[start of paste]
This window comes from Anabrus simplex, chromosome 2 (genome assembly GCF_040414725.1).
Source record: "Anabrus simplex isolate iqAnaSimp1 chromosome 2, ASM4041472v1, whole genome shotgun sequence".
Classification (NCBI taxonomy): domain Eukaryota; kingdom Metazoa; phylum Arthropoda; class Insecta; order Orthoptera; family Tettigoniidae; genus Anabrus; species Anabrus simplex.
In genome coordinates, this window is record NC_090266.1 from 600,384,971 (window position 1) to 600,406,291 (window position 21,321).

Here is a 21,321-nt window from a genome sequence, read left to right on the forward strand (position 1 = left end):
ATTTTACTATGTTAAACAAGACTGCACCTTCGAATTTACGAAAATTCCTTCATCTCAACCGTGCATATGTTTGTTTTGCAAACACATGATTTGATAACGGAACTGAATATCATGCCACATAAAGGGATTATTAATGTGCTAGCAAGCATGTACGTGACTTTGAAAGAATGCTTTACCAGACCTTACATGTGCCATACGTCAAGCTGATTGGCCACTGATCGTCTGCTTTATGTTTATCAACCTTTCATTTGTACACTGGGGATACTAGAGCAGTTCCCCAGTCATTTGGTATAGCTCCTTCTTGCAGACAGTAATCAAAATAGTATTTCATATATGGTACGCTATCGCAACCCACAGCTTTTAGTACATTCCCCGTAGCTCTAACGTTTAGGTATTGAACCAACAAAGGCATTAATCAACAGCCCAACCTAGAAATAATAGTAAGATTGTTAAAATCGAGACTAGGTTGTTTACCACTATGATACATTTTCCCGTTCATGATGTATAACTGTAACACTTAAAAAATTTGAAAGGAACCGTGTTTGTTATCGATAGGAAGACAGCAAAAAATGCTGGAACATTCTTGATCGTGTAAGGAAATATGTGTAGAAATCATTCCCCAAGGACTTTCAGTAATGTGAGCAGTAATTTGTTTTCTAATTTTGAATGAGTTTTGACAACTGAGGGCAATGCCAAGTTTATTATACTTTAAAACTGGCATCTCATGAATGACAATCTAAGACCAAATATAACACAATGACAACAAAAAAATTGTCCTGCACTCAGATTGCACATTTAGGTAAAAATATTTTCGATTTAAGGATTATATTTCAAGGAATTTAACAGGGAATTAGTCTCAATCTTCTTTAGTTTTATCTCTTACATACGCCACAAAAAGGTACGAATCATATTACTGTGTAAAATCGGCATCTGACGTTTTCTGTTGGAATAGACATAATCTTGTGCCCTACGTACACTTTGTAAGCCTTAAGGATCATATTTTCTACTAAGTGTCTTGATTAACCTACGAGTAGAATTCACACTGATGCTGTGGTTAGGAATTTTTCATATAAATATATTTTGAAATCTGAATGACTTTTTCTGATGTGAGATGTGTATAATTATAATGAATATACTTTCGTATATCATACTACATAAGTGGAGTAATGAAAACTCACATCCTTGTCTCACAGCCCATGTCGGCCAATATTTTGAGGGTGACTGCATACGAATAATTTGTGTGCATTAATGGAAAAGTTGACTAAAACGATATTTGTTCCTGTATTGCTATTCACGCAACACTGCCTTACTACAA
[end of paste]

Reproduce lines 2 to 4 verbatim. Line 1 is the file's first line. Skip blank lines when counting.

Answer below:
Source record: "Anabrus simplex isolate iqAnaSimp1 chromosome 2, ASM4041472v1, whole genome shotgun sequence".
Classification (NCBI taxonomy): domain Eukaryota; kingdom Metazoa; phylum Arthropoda; class Insecta; order Orthoptera; family Tettigoniidae; genus Anabrus; species Anabrus simplex.
In genome coordinates, this window is record NC_090266.1 from 600,384,971 (window position 1) to 600,406,291 (window position 21,321).